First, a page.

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Relson Gracie tells of growing up and of Count Koma's reason for teaching. (long)

Discussion in 'Grappling Technique' started by jjmuaythaiguy, Dec 1, 2005.

  1. jjmuaythaiguy

    jjmuaythaiguy Brown Belt

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    First of all, let me first say this.

    I wrote this thread about twice already but erased it or cancelled it for many reasons. First there are many books in publication by other Gracie family members that kind of talk about how Jiu Jitsu / Judo Master Mitsuo Maeda came into contact with the Gracie family and shared his martial art with them already. Second, sometimes no matter how well my intentions are in sharing a little experience with sherdoggers, haters abound and hate on the family. Like I said many times before, if you train with one of them you probably love the Machados/Gracies, even if you don't train with them, does not automatically mean you hate them but don't really get to appreciate them as much as people who train with them do. Lastly, Relson shares his stories with me, I interpret them and share them here, which means, sometimes, in the sharing I get mixed up. But here is a story, like many others, that he told us the other night. If you get anything out of it, great, post a comment, if not, thats okay. This is a forum to share with experience and knowledge with other grapplers, thats why I post. I hope you all like it.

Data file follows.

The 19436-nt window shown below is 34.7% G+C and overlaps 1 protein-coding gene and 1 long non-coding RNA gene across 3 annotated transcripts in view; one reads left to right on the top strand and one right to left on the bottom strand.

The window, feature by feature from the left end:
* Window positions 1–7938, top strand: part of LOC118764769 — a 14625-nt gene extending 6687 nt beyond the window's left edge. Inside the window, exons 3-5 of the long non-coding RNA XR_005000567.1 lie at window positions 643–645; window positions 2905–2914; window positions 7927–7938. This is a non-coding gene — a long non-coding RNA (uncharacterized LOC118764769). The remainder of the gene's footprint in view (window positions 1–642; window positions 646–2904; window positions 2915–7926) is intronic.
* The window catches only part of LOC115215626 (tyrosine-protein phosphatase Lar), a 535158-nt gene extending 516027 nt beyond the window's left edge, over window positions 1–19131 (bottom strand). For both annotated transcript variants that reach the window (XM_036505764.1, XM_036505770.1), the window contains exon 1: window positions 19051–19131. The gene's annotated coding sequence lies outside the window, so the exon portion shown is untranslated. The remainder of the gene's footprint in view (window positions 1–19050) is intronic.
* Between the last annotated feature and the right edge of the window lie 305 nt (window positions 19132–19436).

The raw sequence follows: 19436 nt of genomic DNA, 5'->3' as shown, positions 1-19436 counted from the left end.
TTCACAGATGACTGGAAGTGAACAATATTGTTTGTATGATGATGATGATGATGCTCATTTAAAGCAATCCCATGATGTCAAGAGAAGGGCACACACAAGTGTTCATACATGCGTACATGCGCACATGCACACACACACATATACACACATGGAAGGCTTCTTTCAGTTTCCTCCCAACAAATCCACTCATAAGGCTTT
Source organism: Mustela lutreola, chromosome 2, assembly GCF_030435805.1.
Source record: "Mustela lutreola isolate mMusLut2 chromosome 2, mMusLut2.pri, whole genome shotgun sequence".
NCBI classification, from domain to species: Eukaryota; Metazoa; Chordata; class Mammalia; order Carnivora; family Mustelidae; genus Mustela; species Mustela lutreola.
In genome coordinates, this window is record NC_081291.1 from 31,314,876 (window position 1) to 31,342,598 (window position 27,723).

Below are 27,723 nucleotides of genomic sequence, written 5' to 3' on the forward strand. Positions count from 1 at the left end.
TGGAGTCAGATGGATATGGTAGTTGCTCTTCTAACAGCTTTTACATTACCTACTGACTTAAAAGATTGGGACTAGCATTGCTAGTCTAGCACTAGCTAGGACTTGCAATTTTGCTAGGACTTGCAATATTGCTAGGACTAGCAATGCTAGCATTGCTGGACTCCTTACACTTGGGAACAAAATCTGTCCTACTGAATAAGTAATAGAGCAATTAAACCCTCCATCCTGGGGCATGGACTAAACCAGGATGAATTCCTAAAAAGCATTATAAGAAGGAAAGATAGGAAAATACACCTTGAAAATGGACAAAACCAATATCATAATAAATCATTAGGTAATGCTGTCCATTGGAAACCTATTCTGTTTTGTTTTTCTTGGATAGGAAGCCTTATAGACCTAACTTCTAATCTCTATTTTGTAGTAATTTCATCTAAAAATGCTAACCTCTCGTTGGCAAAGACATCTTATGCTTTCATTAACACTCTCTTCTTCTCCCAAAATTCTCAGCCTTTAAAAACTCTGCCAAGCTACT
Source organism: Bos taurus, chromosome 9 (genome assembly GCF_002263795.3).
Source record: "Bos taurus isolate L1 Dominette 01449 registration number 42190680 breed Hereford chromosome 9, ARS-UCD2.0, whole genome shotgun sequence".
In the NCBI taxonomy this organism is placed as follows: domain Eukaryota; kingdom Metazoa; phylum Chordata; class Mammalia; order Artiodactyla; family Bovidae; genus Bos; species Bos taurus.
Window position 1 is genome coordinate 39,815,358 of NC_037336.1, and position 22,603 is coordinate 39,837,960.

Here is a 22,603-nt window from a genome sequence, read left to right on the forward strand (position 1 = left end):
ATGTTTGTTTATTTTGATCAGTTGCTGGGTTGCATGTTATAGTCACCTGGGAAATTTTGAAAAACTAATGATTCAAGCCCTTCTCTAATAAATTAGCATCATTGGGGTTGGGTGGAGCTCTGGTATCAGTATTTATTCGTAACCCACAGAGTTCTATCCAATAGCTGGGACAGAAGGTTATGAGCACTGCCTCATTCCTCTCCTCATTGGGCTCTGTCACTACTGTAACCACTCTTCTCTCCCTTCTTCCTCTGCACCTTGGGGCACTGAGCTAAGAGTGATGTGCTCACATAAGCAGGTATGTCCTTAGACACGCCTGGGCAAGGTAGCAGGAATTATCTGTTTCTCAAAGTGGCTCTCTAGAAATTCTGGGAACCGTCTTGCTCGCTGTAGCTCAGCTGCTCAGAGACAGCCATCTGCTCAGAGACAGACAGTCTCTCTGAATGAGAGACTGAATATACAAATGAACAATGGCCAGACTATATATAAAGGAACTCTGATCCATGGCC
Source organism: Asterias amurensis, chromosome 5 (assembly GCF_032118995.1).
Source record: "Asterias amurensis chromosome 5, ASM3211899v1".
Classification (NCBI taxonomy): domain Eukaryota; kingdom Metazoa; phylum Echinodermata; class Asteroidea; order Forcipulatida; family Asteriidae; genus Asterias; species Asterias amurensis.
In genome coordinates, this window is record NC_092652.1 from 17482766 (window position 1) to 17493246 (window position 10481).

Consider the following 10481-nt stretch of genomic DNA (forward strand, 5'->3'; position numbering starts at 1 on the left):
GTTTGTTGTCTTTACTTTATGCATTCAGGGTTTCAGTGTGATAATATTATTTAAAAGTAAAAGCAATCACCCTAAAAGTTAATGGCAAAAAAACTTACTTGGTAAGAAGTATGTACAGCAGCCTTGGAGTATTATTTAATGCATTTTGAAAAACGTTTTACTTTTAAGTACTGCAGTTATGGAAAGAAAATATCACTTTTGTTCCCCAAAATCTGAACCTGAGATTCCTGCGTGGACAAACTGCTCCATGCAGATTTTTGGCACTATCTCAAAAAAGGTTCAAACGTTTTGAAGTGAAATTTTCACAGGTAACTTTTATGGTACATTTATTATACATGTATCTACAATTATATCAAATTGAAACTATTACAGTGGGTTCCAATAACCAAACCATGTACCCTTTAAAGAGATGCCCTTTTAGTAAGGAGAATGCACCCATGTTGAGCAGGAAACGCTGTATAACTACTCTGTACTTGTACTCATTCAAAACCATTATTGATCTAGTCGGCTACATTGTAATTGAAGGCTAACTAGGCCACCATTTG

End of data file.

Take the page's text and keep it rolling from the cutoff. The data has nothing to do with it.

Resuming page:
So after beginner class and right before intermediate/advance class starts a brown belt asks Relson, "Who was the best overall grappler, gi and no gi, of the four brothers, Rorion, Rolls, you or Rickson?" Relson says, "Rolls. Rolls, win at anything grappling, Greco-Roman, Freestyle, Sambo, Judo, and Jiu-Jitsu, he would seek them out, learned from them, change a little bit here, change a little bit there and he win at their competition using a mix of jiu jitsu and whatever style he competing at. Rolls, no contest. Rorion had some kind of problem with his right? shoulder and it would always pop out during hard contest so he had a hard time competing. I had excellent competition record and had great training partners like Fabio Santos, Pelehendra (?), Rolls, my daddy and uncles. Rickson was younger than them so he was still learning and trained with Rolls when Rolls was not studying some other grappling art somewhere." Relson said he missed calling Rickson on his birthday, November 21 and got to call him and tell him happy birthday.